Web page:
Legislators get lesson from higher education advocates
Most weekdays, Carmen Rodriguez, a biology professor at Virginia Commonwealth University, addresses an auditorium of about 400 students. On Thursday, her audience was more personal: She was visiting state legislators’ office and educating lawmakers about issues important to higher education.
Rodriguez was among the faculty and staff members from colleges and universities across Virginia who joined together Thursday to advocate for such issues as a 2 percent pay raise and more financial aid for undergraduate students.
Participants in this year’s Higher Education Advocacy Day focused on five items that Gov. Terry McAuliffe has included in his 2016-2018 biennial budget:
• A 2 percent salary increase for higher education faculty and staff, costing $25.7 million. The raise would be effective on July 1, 2017 – the second year of the budget; there is no plan for a pay increase in 2016.
• In-state financial assistance for undergraduates, costing about $48 million.
• Access and completion initiatives, costing $50 million. McAuliffe’s budget proposals would provide incentives for institutions to educate and graduate more in-state students and underrepresented students.
• Tuition Assistance Grants, at a cost of $2 million. This would boost the individual undergraduate grant award for students attending independent colleges to $3,400 (from the current $3,100).
• The proposed budget also includes $40 million in one-time incentive packages for research; $8.1 million for an online degree completion initiative; and $24.6 million for noncredit workforce development to be offered through the Virginia Community College System.
Matthew Conrad, VCU’s executive director of government and board relations, says McAuliffe has been a friend of higher education.
“The governor has been very generous to higher education and education in general. He’s made about a billion dollars in investments in education,” Conrad says.
He says VCU’s top priority is a faculty salary increase “to keep us competitive not only among our current institutions in the state but also outside of the state.”
“We also are very much concerned with the capital bond package that the governor has included,” Conrad says. This would fund a new building for VCU’s School of Allied Health, “which aligns very closely to the governor’s goal of creating jobs.”
Besides VCU, other institutions represented at Higher Education Advocacy Day were Norfolk State University, George Mason, James Madison, Virginia Tech, the University of Virginia, Mary Washington, the University of Richmond, Randolph-Macon College and the College of William and Mary.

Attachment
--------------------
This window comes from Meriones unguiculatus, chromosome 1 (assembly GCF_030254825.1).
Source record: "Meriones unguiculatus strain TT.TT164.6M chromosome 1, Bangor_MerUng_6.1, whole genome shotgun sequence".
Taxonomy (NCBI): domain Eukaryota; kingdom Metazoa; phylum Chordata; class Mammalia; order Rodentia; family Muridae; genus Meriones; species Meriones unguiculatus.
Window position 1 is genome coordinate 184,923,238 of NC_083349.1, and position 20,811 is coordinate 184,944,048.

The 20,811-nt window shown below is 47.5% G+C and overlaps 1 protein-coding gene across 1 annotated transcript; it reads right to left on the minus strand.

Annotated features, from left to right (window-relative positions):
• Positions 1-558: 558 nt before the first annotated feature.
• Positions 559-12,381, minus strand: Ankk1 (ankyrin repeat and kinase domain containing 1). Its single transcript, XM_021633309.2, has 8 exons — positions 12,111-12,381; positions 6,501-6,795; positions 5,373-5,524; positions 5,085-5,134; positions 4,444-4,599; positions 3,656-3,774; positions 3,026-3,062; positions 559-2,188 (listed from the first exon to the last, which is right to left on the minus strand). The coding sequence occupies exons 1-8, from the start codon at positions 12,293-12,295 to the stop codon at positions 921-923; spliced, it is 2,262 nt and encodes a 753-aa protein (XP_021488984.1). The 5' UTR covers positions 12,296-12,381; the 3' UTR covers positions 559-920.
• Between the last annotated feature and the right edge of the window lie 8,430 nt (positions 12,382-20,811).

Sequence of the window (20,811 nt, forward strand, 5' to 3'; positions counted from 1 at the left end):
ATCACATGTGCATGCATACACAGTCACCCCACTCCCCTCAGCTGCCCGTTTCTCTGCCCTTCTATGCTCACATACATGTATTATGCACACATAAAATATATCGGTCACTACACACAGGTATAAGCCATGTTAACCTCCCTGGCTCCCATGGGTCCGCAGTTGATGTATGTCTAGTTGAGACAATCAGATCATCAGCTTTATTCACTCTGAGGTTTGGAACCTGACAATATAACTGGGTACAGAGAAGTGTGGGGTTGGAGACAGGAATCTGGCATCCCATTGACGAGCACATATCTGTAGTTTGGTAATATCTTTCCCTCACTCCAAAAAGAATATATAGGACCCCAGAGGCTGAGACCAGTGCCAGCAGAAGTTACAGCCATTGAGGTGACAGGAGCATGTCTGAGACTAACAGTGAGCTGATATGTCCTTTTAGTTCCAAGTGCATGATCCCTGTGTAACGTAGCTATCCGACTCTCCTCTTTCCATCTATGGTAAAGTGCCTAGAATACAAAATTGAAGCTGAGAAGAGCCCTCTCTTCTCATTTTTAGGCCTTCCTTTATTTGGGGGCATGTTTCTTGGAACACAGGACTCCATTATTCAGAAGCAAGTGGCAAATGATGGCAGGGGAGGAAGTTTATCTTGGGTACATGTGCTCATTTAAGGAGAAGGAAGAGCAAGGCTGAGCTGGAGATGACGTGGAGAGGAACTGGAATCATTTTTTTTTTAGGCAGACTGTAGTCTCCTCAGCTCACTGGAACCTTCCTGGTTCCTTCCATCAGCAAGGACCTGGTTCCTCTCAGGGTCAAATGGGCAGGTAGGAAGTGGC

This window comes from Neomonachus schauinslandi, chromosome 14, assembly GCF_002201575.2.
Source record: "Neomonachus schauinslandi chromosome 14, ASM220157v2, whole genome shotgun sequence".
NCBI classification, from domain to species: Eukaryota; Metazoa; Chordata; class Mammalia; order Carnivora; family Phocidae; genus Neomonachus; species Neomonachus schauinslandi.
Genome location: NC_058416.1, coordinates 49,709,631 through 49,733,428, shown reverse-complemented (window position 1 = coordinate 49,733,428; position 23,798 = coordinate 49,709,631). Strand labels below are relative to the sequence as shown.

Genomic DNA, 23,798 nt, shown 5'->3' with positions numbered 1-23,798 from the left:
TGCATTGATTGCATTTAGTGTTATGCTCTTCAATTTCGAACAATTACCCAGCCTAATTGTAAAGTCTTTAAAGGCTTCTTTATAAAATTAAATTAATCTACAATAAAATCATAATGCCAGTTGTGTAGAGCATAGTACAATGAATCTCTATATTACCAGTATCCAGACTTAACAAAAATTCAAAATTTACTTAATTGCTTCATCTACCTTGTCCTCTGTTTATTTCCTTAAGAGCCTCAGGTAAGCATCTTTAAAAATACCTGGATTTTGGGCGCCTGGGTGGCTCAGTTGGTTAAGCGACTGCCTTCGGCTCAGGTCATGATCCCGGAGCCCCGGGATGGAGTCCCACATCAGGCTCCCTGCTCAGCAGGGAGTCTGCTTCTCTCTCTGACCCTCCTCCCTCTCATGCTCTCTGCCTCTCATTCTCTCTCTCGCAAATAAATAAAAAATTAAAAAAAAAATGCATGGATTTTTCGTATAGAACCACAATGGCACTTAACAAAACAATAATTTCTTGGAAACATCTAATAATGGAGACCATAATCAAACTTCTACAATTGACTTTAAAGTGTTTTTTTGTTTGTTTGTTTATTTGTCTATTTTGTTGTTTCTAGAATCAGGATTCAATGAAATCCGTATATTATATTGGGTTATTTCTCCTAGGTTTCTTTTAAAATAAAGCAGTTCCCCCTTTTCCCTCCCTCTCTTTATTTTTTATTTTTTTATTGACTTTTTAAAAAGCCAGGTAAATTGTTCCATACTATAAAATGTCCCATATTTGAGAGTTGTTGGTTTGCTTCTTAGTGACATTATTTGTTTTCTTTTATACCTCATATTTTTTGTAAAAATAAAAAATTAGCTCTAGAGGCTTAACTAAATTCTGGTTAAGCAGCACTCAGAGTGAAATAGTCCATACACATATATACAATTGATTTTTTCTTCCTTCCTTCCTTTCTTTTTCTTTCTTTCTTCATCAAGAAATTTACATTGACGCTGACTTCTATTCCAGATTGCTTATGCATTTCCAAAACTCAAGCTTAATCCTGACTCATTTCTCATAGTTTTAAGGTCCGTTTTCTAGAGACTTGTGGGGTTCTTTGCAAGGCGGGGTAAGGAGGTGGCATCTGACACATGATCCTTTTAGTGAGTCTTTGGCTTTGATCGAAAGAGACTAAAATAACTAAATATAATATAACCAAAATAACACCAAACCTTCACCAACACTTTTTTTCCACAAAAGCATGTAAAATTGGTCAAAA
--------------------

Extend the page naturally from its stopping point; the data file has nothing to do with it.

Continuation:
At the morning meeting, faculty members received sheets about the legislators they were going to target first. Many paired up or formed small groups to focus on certain issues together.
Two VCU faculty members, Allen Lee and Carmen Rodriguez, joined Bob Andrews, a retired VCU professor, and traveled the halls of the crowded General Assembly Building. They first approached newly elected Sen. Glen Sturtevant (R-Midlothian).
Allen Lee, a professor in VCU’s School of Business, discussed the importance of helping students afford their education.
“I’d like to put in a special plea for assistance for students who are undergraduates,” Lee says. “I have some students who are going to school full time and working full time. These are the ones who really need assistance.”
In many instances, the professors found a receptive audience.
Jediah Jones, the legislative assistant to Sen. Donald McEachin (D-Richmond) says the senator supports the Tuition Assistance Grants. Jones promised to relay the faculty members’ information to McEachin.
The Higher Education Advocacy Day participants caught Sen. Siobhan Dunnavant (R-Henrico County) briefly in the hall on her way to a meeting. They found that she also supports more funding for the TAG program.
Claudrena Harold, a history professor at U.Va., says faculty members also benefit from the day’s activities. It galvanizes their commitment to common concerns, such as academic freedom, shared governance and the issues of rising tuition and financial aid.
“With tuition increasing every year, there is concern at times that we are pushing certain folks out of the market,” Harold says. “It’s important to provide an affordable, quality education.”
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